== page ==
In the mouse gray uniform worn by inmates, as disheveled as usual and with eyes open wide, Tania Bruguera sitting on a bench in the Acosta Street Police Station seemed to be giving the best performance of her artistic career. At that point at noon on 30 December 2014, they’d already arrested dozens of people in the city of Havana to prevent them from answering the invitation to gather at the Plaza of the Revolution.
As Arnold Hauser said, “Artworks are provocations, we can’t explain them to ourselves, at most we can argue with them.” In 2009, at the Wifredo Lam Center, during the Havana Bienniel, Tatlin’s Whisper had given us much to talk about. An open microphone, where everyone could say what they thought for one minute, was too much for the bureaucrats of the Ministry of Culture’s National Council of Plastic Arts, who arrived to make public their indignation with the libertarian event. But this one went further: it wasn’t in a closed gallery space, but in the Plaza of the Revolution, and it wasn’t just any moment, but two weeks after the announcement of the reestablishment of relations between Cuba and the United States.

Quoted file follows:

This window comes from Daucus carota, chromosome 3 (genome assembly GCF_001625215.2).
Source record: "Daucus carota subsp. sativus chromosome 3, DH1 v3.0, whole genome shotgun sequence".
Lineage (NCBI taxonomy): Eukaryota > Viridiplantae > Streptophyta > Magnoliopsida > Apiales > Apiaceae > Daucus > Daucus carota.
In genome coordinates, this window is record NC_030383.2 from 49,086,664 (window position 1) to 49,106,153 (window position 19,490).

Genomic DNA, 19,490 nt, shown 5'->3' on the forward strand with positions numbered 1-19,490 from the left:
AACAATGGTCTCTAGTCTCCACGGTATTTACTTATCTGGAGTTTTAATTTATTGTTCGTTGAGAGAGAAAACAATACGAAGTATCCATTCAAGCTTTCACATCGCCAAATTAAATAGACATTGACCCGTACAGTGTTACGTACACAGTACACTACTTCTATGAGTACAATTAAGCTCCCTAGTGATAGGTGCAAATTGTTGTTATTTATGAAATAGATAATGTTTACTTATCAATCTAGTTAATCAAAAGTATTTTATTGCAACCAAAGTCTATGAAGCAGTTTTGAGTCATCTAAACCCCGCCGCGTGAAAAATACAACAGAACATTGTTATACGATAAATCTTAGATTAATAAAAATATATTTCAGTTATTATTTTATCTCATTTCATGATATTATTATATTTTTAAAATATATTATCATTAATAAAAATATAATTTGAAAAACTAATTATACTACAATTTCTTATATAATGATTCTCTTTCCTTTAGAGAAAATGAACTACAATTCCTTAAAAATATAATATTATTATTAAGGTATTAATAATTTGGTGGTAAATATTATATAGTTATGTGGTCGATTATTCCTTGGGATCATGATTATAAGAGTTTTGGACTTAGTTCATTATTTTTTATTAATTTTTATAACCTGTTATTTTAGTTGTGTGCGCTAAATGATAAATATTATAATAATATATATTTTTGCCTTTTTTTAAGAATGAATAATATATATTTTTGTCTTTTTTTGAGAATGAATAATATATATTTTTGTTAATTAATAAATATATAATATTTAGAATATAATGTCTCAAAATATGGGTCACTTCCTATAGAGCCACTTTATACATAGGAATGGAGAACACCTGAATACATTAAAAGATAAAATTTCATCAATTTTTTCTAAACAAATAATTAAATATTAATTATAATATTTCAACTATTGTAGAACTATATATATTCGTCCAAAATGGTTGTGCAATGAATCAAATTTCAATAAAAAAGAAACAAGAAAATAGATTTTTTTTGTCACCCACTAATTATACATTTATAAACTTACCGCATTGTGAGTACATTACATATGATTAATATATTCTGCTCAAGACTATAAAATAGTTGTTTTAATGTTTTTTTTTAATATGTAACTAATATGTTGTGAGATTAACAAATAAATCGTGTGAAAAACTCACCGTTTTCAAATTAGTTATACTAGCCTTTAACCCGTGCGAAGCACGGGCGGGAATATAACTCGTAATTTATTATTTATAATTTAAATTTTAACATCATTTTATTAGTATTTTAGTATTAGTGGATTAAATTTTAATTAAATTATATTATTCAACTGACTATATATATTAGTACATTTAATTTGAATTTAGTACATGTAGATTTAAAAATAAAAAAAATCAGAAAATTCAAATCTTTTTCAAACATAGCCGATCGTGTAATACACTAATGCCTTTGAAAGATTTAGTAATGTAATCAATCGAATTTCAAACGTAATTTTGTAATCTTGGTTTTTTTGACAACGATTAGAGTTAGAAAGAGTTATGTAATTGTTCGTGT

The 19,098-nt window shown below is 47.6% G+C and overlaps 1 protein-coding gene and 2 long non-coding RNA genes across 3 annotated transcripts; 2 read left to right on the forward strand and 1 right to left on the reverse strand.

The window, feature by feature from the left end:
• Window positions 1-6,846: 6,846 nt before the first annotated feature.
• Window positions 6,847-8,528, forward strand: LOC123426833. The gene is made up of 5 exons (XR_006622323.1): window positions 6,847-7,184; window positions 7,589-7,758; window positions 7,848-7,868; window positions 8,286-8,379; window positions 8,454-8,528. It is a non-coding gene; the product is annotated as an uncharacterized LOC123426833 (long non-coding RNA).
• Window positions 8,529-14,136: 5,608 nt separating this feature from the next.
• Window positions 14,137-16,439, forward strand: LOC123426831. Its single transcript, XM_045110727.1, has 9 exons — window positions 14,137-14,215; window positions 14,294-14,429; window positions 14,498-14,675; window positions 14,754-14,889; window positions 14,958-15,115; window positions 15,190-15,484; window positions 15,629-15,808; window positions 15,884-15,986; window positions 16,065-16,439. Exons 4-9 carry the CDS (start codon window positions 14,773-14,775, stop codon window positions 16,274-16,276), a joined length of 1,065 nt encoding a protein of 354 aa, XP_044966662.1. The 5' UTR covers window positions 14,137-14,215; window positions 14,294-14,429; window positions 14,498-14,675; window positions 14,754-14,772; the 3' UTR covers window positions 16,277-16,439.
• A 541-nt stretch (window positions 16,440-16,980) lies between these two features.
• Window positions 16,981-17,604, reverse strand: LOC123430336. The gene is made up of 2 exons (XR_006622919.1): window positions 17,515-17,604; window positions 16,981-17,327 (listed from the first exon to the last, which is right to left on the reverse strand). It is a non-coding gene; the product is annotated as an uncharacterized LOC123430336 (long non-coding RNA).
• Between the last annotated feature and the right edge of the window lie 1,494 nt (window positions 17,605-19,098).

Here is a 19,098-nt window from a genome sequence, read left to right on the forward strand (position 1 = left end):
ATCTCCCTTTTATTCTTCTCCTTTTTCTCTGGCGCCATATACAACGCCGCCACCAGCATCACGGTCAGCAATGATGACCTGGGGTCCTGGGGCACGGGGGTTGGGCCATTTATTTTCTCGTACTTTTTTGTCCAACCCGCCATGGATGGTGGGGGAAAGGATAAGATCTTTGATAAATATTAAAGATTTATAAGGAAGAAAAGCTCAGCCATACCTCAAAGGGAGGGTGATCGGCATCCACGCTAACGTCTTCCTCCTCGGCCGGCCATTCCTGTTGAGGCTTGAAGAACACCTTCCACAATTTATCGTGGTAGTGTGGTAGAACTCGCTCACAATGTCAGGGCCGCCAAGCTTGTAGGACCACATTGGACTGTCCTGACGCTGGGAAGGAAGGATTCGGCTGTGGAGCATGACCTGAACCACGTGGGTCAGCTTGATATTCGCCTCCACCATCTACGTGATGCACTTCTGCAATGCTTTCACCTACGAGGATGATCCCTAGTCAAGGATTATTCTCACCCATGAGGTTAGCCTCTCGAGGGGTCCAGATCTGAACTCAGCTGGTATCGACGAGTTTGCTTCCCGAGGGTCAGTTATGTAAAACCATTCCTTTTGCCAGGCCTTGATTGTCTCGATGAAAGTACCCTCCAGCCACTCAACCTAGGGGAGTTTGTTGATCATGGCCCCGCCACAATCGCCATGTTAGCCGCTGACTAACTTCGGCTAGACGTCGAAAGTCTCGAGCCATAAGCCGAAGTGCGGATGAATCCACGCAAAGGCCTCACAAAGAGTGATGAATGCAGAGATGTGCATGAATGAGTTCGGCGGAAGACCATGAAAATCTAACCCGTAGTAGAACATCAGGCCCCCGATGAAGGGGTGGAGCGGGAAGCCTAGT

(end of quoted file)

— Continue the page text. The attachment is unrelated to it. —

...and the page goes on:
If what the performance proposed was to measure and demonstrate the extent of the government’s lack of tolerance for freedom of expression, we must say it was a success, although for some it only highlighted a self-evident truth. If the style of “slowly but surely” has characterized the work of “the gradual revolutionary” in less complex areas, such as self-employment or the leasing of land in usufruct, what could be expected of civil liberties and politics a few days from the beginning of the dismantling of this “besieged plaza,” where all dissent has been interpreted as treason.
Far from harming the normal development of eventual negotiations between the participants in the old dispute, what happened in the final days of 2014 makes clear for both parties the limits within which conditions and requirements can move. Above all, it sheds light on the absence from the discussion table of alternative civil society, ordinary Cubans, the people, or whatever you would like to call the most injured party in this conflict on the path to extinction.